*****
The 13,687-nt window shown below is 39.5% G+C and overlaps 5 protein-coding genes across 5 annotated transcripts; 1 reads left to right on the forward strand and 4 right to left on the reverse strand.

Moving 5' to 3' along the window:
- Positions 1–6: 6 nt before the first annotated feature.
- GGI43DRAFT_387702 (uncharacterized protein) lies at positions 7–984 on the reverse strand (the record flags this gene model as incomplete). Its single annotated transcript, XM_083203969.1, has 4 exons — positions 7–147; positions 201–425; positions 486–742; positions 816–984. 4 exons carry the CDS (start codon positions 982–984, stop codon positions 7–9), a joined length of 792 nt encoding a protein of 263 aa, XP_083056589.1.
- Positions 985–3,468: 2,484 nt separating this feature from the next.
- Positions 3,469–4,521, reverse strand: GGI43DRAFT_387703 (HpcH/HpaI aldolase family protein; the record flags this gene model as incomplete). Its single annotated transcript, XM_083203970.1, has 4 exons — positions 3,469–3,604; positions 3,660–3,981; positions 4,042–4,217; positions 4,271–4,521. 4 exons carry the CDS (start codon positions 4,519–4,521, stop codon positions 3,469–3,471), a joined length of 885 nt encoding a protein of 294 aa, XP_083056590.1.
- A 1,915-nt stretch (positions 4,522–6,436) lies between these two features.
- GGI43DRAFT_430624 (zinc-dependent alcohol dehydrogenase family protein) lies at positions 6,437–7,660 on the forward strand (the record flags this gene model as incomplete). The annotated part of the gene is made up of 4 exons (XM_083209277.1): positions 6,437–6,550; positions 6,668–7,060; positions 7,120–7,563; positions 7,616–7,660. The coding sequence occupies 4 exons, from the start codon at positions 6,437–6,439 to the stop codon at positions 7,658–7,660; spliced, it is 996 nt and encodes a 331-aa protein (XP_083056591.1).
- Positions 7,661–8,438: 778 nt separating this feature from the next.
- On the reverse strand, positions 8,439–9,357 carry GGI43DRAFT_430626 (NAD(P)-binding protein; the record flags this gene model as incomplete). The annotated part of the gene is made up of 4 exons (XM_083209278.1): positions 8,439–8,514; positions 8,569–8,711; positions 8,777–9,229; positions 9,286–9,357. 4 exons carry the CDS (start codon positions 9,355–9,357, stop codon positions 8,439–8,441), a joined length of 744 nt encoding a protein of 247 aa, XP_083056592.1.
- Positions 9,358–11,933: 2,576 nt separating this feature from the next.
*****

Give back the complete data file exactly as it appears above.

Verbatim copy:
The 13,687-nt window shown below is 39.5% G+C and overlaps 5 protein-coding genes across 5 annotated transcripts; 1 reads left to right on the forward strand and 4 right to left on the reverse strand.

Moving 5' to 3' along the window:
- Positions 1–6: 6 nt before the first annotated feature.
- GGI43DRAFT_387702 (uncharacterized protein) lies at positions 7–984 on the reverse strand (the record flags this gene model as incomplete). Its single annotated transcript, XM_083203969.1, has 4 exons — positions 7–147; positions 201–425; positions 486–742; positions 816–984. 4 exons carry the CDS (start codon positions 982–984, stop codon positions 7–9), a joined length of 792 nt encoding a protein of 263 aa, XP_083056589.1.
- Positions 985–3,468: 2,484 nt separating this feature from the next.
- Positions 3,469–4,521, reverse strand: GGI43DRAFT_387703 (HpcH/HpaI aldolase family protein; the record flags this gene model as incomplete). Its single annotated transcript, XM_083203970.1, has 4 exons — positions 3,469–3,604; positions 3,660–3,981; positions 4,042–4,217; positions 4,271–4,521. 4 exons carry the CDS (start codon positions 4,519–4,521, stop codon positions 3,469–3,471), a joined length of 885 nt encoding a protein of 294 aa, XP_083056590.1.
- A 1,915-nt stretch (positions 4,522–6,436) lies between these two features.
- GGI43DRAFT_430624 (zinc-dependent alcohol dehydrogenase family protein) lies at positions 6,437–7,660 on the forward strand (the record flags this gene model as incomplete). The annotated part of the gene is made up of 4 exons (XM_083209277.1): positions 6,437–6,550; positions 6,668–7,060; positions 7,120–7,563; positions 7,616–7,660. The coding sequence occupies 4 exons, from the start codon at positions 6,437–6,439 to the stop codon at positions 7,658–7,660; spliced, it is 996 nt and encodes a 331-aa protein (XP_083056591.1).
- Positions 7,661–8,438: 778 nt separating this feature from the next.
- On the reverse strand, positions 8,439–9,357 carry GGI43DRAFT_430626 (NAD(P)-binding protein; the record flags this gene model as incomplete). The annotated part of the gene is made up of 4 exons (XM_083209278.1): positions 8,439–8,514; positions 8,569–8,711; positions 8,777–9,229; positions 9,286–9,357. 4 exons carry the CDS (start codon positions 9,355–9,357, stop codon positions 8,439–8,441), a joined length of 744 nt encoding a protein of 247 aa, XP_083056592.1.
- Positions 9,358–11,933: 2,576 nt separating this feature from the next.